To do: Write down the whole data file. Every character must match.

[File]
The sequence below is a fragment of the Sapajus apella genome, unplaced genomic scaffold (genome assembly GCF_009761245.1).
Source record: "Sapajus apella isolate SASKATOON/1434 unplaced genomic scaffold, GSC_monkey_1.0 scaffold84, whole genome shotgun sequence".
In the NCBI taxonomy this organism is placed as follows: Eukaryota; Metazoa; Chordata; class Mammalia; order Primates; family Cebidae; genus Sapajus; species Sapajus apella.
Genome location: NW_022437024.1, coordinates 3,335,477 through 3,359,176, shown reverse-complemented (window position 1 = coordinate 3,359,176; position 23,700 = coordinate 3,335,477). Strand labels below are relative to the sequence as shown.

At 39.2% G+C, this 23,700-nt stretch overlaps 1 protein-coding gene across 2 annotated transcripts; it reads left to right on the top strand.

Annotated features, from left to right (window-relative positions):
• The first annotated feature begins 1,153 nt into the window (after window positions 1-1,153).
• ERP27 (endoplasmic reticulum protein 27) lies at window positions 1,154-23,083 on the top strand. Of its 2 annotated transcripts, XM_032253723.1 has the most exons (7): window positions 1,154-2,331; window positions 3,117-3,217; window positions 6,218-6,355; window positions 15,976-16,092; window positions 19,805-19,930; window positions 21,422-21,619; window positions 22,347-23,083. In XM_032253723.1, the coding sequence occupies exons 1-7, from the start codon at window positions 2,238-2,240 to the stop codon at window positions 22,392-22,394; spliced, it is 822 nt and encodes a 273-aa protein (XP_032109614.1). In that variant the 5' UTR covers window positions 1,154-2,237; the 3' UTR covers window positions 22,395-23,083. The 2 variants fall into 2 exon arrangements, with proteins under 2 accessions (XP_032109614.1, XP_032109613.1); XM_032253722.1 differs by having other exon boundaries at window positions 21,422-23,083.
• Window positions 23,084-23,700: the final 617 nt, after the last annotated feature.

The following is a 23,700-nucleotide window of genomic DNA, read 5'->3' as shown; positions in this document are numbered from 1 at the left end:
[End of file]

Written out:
The sequence below is a fragment of the Sapajus apella genome, unplaced genomic scaffold (genome assembly GCF_009761245.1).
Source record: "Sapajus apella isolate SASKATOON/1434 unplaced genomic scaffold, GSC_monkey_1.0 scaffold84, whole genome shotgun sequence".
In the NCBI taxonomy this organism is placed as follows: Eukaryota; Metazoa; Chordata; class Mammalia; order Primates; family Cebidae; genus Sapajus; species Sapajus apella.
Genome location: NW_022437024.1, coordinates 3,335,477 through 3,359,176, shown reverse-complemented (window position 1 = coordinate 3,359,176; position 23,700 = coordinate 3,335,477). Strand labels below are relative to the sequence as shown.

At 39.2% G+C, this 23,700-nt stretch overlaps 1 protein-coding gene across 2 annotated transcripts; it reads left to right on the top strand.

Annotated features, from left to right (window-relative positions):
• The first annotated feature begins 1,153 nt into the window (after window positions 1-1,153).
• ERP27 (endoplasmic reticulum protein 27) lies at window positions 1,154-23,083 on the top strand. Of its 2 annotated transcripts, XM_032253723.1 has the most exons (7): window positions 1,154-2,331; window positions 3,117-3,217; window positions 6,218-6,355; window positions 15,976-16,092; window positions 19,805-19,930; window positions 21,422-21,619; window positions 22,347-23,083. In XM_032253723.1, the coding sequence occupies exons 1-7, from the start codon at window positions 2,238-2,240 to the stop codon at window positions 22,392-22,394; spliced, it is 822 nt and encodes a 273-aa protein (XP_032109614.1). In that variant the 5' UTR covers window positions 1,154-2,237; the 3' UTR covers window positions 22,395-23,083. The 2 variants fall into 2 exon arrangements, with proteins under 2 accessions (XP_032109614.1, XP_032109613.1); XM_032253722.1 differs by having other exon boundaries at window positions 21,422-23,083.
• Window positions 23,084-23,700: the final 617 nt, after the last annotated feature.

The following is a 23,700-nucleotide window of genomic DNA, read 5'->3' as shown; positions in this document are numbered from 1 at the left end: